• Fire brigades and civil protection use containers with special materials to ward off and combat specific dangers.
  • In the military, containers are used as a removable, fully equipped base for telecommunications (radio). The Bundeswehr also uses the ISO container as a mobile post office ( field post ).
  • At large telecommunications providers (e.g. Deutsche Telekom), ISO containers are used as part of disaster recovery. B. used in floods and other major locations. Entire switching centers can be set up here on the basis of the ISO container.

Labelling

The large, clearly visible and visually / optically readable labels in accordance with ISO 6346 for containers in designs in accordance with ISO 668 are used for transport processing. These labels only serve indirectly to ensure transport safety or to protect the load or the transport vehicle. The containers have different labels as

  • Manufacturer identification
  • Property designation or owner designation (assignment to a container pool)
  • Classification for use
  • clear identification by registering the BIC
  • Hazardous goods labeling according to UN regulations
  • Reference information for controlling the transport processes
  • Reference information for the cargo documents
  • Control information for transport safety

For all purposes, a manufacturer's mark on the nameplate and plain text markings on five of the surfaces (underside without mark) have been used. Optically more readable codes and / or electronically readable identifiers have not been standardized until now.

Door of a container with BIC number

The labeling of containers in plain text is internationally standardized according to ISO 6346 . This standard only describes optically readable labels in plain text. According to ISO 15459-2, the issuing unit is (issuing agency) for this mark will be the International Container Bureau B ureau I nternational the C ontainers du et Transport Intermodal ( BIC ) based in Paris .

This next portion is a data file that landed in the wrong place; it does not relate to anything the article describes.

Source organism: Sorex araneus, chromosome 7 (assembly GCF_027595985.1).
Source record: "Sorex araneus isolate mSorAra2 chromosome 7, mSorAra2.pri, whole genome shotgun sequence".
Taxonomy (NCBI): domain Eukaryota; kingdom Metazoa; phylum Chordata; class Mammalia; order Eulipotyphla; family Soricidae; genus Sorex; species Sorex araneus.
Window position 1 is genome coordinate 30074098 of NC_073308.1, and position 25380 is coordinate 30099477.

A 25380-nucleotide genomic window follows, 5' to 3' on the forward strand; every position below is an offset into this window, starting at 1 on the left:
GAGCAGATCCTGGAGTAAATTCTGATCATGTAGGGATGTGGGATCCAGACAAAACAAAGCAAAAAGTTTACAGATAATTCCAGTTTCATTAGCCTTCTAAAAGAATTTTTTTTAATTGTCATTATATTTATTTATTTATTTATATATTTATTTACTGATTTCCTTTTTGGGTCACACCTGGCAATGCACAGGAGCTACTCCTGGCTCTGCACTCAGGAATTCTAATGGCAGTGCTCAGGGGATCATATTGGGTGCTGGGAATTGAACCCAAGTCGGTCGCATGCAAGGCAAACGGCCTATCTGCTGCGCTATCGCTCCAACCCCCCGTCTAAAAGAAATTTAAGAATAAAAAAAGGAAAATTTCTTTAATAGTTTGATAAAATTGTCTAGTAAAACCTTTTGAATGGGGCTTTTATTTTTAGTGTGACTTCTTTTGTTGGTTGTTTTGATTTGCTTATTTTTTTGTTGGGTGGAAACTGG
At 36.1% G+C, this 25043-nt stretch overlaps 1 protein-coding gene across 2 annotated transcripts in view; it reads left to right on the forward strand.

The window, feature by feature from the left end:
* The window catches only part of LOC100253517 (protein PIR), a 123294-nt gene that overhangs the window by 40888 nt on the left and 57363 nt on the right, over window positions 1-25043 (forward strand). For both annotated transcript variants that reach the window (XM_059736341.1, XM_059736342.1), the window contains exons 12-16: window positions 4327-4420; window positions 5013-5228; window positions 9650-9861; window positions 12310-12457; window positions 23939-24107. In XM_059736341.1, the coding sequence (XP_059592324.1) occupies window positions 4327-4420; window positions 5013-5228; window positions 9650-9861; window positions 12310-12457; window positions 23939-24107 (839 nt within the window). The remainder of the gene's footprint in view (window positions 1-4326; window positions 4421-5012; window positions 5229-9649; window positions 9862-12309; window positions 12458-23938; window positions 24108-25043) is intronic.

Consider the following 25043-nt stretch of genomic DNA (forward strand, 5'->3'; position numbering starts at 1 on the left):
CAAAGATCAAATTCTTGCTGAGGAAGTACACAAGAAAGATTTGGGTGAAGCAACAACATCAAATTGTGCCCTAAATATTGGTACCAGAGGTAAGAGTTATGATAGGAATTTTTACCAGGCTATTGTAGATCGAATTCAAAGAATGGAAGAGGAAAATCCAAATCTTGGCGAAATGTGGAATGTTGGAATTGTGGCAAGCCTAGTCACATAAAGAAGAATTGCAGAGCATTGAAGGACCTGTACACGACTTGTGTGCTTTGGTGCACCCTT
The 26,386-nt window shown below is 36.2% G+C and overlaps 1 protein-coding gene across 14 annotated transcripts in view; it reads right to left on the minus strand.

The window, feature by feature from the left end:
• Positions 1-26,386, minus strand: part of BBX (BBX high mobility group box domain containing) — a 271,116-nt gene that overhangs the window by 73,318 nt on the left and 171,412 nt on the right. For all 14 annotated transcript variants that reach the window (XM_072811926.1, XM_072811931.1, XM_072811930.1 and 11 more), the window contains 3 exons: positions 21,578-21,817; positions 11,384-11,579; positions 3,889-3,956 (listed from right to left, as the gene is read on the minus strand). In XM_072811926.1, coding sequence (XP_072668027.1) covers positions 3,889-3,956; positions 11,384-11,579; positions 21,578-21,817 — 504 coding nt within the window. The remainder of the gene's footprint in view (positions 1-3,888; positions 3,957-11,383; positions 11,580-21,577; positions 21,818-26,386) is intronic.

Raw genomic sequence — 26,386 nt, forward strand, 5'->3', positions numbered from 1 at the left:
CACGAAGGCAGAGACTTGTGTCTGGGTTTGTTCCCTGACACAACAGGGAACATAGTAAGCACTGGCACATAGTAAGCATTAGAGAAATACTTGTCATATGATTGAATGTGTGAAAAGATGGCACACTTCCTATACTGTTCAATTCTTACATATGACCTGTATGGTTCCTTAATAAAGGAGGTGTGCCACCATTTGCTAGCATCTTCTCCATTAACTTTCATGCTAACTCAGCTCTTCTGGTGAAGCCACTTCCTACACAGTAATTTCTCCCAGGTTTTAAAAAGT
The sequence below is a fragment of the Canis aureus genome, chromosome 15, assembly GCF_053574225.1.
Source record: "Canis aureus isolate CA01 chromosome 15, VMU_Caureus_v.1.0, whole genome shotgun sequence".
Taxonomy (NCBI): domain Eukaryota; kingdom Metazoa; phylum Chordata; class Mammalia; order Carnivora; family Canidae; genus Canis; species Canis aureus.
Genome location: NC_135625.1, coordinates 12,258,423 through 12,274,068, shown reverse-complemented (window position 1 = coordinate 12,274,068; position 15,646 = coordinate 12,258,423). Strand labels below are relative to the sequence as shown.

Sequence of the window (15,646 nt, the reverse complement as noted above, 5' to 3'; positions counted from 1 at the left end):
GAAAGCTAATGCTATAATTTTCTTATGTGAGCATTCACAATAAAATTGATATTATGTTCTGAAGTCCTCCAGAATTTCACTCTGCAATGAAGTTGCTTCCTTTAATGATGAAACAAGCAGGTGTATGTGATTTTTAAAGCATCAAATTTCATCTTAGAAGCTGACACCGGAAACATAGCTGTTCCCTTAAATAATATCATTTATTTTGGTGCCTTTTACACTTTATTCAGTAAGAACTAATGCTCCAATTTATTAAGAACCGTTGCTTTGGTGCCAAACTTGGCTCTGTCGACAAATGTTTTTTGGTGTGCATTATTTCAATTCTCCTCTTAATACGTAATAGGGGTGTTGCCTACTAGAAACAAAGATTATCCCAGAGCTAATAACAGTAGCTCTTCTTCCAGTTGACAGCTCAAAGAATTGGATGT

When registering, each container receives its globally unique container number, which is clearly visible on both fronts. It consists of four standard letters (A – Z each, but so far only up to U in the fourth position), six digits and a check digit calculated from all 10 characters and digits , which almost excludes incorrect entry by number rotators . An online check is possible in an input mask on the BIC website. The calculation of the check digit is described in the standard EN 13044-1 Annex A or here .

The third position of the container number of the container shown above is imprecise and therefore offers a good example: neither a Q nor a G lead to the goal here (check digit 3 each), only the correct entry "LSCU 107737" returns 9. However, the example also shows that numbers with the similar letters G and Q can be confused (or other letters 10 positions apart in the alphabet, such as H and R).

The standardization of the containers and their labels is carried out in the ISO commission JTC1 , a joint commission of the TC104 and TC122, which is dominated by shipping companies and shippers.

Other state-of-the-art indicators, which are only widespread in individual relations, are those with RTLS tags according to ISO / IEC 18000 and with optical codes , also with data matrix codes according to ISO / IEC 16022. The standardization of these indicators is gradually developing.

In the course of the spread of the pallet-wide containers in Europe, the EU's Intermodal Loading Unit (ILU) initiative was launched. This showed advantages if the transport by container and swap body was standardized. This led to the introduction of the ILU code by standard EN 13044, which has the same format as the BIC code used for ISO containers - the international container office BIC has committed itself to only assign owner codes for ISO containers, with the fourth digit Have U, J, or Z. The newly created registration office of the UIRR (International Association of Companies for Combined Transport Rail-Road) will only issue owner codes for swap bodies that contain an A, B, C, D or K in the fourth position - holders of a BIC-U can issue a Apply for an ILU-K with the same sequence of digits above. The issuing of ILU codes began in July 2011, since July 2014 only swap bodies with an ILU code have been accepted in intermodal transport and from July 2019 all containers must have a standard-compliant label.